Flood insurance is a hot topic in Collier County because of the recent changes by FEMA to flood zones. Since it was a concern for many of our clients, we sought out the help of Ray Faubion, Vice-President of BB&T Insurance Services.
The Biggert Waters Flood Insurance Reform Act of 2012 was signed into law effective July 6, 2012. While there have been challenges to parts of this law, and possibly more to come, it is currently moving forward like a tidal wave.
Why was this piece of legislation passed by Congress and the President?
The National Flood Insurance program is some $30 billion in debt. Congress has delayed taking action for several years. The goal is to make the program self-sufficient. It simply could not be continued in its prior form.
What will be done to accomplish this goal?
Removing rate subsidies that have existed since the program was founded in the late 1960’s, thereby requiring policyholders to pay the full, true rate commensurate with their particular risk of flooding as determined by FEMA.
Who is affected?
All policies will see premiums rise, but most will incur only modest increases. However, policyholders who carry flood insurance on properties meeting the following criteria have the potential of seeing large rate increases:
1. Pre-FIRM properties (built before the original flood insurance rate maps became effective for the particular community)
2. Located in “Special Flood Hazard Areas” (properties located in flood zones where a mortgage company must require flood insurance – primarily zones A, V, and D)
3. Paying a subsidized rate because no Elevation Certificate has been submitted providing data about the property
How much can these policies increase?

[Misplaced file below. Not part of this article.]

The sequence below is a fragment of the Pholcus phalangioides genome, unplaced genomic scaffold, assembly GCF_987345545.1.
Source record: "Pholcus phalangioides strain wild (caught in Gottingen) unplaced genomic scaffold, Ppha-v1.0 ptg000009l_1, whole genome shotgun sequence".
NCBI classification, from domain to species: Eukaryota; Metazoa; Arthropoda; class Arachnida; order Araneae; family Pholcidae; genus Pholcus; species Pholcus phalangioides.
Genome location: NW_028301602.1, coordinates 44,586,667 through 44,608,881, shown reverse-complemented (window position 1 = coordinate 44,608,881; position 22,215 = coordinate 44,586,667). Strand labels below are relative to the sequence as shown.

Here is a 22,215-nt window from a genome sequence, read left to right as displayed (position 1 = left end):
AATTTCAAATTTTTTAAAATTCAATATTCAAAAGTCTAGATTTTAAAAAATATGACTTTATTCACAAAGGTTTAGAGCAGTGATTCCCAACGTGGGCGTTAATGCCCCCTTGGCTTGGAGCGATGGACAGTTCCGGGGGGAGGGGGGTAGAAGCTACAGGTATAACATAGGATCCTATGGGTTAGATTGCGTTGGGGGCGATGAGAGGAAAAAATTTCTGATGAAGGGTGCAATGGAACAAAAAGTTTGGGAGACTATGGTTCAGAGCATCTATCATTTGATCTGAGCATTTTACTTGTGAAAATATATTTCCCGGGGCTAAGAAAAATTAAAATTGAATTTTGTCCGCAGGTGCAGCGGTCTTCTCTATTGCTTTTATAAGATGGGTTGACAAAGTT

•Policies for secondary residences and business policies written prior to 7/6/12 may see increases of 25% per year until they reach the full, true rate (for Flood purposes, a secondary residence is one not occupied at least 80% by the owner during the year)
•Policies purchased after 7/6/12 will lose the rate subsidy and pay the full, true rate at renewal.
•Policies purchased after 10/1/13 will pay the full, true rate for their risk immediately.
•Policies assigned from seller to buyer after 7/6/12 will lose any rate subsidy and pay the full, true rate at renewal.
•Policies that have lapsed since 7/6/12 will lose any rate subsidy and pay the full, true rate when reinstated.
•Policies for primary residences purchased prior to 7/6/12 should see increases in the 16 – 17% range each year until they reach the full, true rate.
Who is not affected?
Policies for properties built or substantially improved “after” the effective date of the original flood rate maps for the particular community.
How will I know if my policy will be affected?
The best advice is to contact your agent. If your policy will be affected, it would be wise to obtain an Elevation Certificate and provide it to your agent. The agent can determine what the true rate will be, and may be able to provide options for reducing the affect of any increase.
There is a possibility some parts of the new law may be postponed, but only time will tell. Stay tuned!
Ray Faubion, CIC, CPCU, ARM
Vice President, BB&T Insurance Services
4089 Tamiami Trail N, Suite A 203
Naples, FL 34103